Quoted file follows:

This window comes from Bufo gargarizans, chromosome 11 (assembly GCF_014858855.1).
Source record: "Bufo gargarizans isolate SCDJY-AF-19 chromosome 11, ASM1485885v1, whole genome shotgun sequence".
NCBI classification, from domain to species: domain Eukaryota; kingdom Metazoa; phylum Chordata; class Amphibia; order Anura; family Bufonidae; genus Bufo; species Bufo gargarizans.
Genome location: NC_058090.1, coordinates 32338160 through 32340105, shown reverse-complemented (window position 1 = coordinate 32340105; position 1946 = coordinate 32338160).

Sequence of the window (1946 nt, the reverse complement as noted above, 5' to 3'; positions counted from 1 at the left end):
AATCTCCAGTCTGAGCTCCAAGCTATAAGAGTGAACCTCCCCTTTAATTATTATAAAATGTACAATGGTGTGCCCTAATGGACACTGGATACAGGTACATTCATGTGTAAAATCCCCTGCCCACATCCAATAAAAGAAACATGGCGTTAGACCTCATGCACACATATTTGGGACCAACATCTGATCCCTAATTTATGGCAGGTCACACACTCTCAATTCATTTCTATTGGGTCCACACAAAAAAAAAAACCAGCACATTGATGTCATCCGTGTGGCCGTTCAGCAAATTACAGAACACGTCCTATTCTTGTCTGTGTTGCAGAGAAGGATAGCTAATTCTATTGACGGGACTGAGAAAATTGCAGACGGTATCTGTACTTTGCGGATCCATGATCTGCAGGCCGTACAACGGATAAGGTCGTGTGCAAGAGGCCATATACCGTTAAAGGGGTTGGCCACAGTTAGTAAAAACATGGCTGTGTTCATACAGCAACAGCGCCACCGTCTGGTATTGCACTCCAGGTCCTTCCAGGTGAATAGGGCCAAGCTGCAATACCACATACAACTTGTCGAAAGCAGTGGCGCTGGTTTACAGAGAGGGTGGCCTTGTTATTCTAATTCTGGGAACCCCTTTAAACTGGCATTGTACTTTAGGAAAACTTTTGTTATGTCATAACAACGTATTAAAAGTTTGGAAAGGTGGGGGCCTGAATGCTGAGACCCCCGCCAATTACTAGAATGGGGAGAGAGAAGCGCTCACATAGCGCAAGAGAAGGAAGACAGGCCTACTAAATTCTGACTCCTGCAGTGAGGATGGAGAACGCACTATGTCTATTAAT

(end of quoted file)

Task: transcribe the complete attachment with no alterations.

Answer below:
This window comes from Bufo gargarizans, chromosome 11 (assembly GCF_014858855.1).
Source record: "Bufo gargarizans isolate SCDJY-AF-19 chromosome 11, ASM1485885v1, whole genome shotgun sequence".
NCBI classification, from domain to species: domain Eukaryota; kingdom Metazoa; phylum Chordata; class Amphibia; order Anura; family Bufonidae; genus Bufo; species Bufo gargarizans.
Genome location: NC_058090.1, coordinates 32338160 through 32340105, shown reverse-complemented (window position 1 = coordinate 32340105; position 1946 = coordinate 32338160).

Sequence of the window (1946 nt, the reverse complement as noted above, 5' to 3'; positions counted from 1 at the left end):
AATCTCCAGTCTGAGCTCCAAGCTATAAGAGTGAACCTCCCCTTTAATTATTATAAAATGTACAATGGTGTGCCCTAATGGACACTGGATACAGGTACATTCATGTGTAAAATCCCCTGCCCACATCCAATAAAAGAAACATGGCGTTAGACCTCATGCACACATATTTGGGACCAACATCTGATCCCTAATTTATGGCAGGTCACACACTCTCAATTCATTTCTATTGGGTCCACACAAAAAAAAAAACCAGCACATTGATGTCATCCGTGTGGCCGTTCAGCAAATTACAGAACACGTCCTATTCTTGTCTGTGTTGCAGAGAAGGATAGCTAATTCTATTGACGGGACTGAGAAAATTGCAGACGGTATCTGTACTTTGCGGATCCATGATCTGCAGGCCGTACAACGGATAAGGTCGTGTGCAAGAGGCCATATACCGTTAAAGGGGTTGGCCACAGTTAGTAAAAACATGGCTGTGTTCATACAGCAACAGCGCCACCGTCTGGTATTGCACTCCAGGTCCTTCCAGGTGAATAGGGCCAAGCTGCAATACCACATACAACTTGTCGAAAGCAGTGGCGCTGGTTTACAGAGAGGGTGGCCTTGTTATTCTAATTCTGGGAACCCCTTTAAACTGGCATTGTACTTTAGGAAAACTTTTGTTATGTCATAACAACGTATTAAAAGTTTGGAAAGGTGGGGGCCTGAATGCTGAGACCCCCGCCAATTACTAGAATGGGGAGAGAGAAGCGCTCACATAGCGCAAGAGAAGGAAGACAGGCCTACTAAATTCTGACTCCTGCAGTGAGGATGGAGAACGCACTATGTCTATTAAT